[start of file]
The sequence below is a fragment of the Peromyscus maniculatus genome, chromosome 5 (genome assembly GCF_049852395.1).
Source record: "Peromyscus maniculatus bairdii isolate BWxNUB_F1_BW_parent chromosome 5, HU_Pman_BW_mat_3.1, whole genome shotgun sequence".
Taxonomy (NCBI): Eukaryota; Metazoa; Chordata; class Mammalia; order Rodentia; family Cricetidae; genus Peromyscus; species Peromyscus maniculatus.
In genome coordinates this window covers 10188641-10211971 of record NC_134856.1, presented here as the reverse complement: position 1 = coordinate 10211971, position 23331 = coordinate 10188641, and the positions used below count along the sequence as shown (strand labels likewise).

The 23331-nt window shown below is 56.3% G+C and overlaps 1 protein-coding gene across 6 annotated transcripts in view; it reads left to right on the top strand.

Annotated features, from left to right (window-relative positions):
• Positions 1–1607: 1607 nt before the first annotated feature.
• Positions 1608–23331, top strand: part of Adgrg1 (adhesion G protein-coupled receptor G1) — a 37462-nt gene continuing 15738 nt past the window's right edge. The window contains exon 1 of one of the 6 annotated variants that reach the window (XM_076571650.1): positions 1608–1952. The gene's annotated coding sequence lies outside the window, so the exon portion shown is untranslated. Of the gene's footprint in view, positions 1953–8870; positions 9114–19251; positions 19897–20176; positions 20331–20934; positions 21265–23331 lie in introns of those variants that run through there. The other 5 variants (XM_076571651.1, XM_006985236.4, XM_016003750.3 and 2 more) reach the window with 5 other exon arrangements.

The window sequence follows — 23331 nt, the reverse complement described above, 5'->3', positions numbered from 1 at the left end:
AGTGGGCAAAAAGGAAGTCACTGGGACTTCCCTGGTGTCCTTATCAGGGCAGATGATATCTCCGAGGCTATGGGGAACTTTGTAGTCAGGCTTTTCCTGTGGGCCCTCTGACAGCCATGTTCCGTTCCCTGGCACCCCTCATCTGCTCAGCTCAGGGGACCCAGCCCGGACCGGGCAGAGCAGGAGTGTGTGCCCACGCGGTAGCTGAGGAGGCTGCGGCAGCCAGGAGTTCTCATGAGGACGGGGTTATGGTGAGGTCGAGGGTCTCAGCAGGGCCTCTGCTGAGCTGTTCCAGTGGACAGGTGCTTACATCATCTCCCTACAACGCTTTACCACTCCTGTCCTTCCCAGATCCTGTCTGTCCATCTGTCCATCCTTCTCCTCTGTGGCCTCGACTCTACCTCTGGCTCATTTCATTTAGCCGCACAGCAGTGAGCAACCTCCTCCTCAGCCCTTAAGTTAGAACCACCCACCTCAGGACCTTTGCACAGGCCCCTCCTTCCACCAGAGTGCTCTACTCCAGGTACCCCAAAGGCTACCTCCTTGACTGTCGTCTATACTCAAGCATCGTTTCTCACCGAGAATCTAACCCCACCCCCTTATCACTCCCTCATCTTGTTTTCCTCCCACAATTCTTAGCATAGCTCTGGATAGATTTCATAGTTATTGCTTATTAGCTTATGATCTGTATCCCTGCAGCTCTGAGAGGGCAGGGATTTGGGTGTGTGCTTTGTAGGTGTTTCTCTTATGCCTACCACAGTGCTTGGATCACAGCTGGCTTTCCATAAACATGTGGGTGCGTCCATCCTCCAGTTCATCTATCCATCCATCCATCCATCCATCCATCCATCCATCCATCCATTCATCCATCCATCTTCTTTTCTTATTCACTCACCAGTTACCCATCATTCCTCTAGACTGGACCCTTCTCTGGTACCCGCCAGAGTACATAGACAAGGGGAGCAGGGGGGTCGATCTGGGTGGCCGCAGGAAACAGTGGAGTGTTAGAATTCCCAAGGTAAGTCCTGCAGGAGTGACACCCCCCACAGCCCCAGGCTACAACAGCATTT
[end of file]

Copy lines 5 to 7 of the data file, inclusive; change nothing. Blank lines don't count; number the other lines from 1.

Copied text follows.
The 23331-nt window shown below is 56.3% G+C and overlaps 1 protein-coding gene across 6 annotated transcripts in view; it reads left to right on the top strand.

Annotated features, from left to right (window-relative positions):
• Positions 1–1607: 1607 nt before the first annotated feature.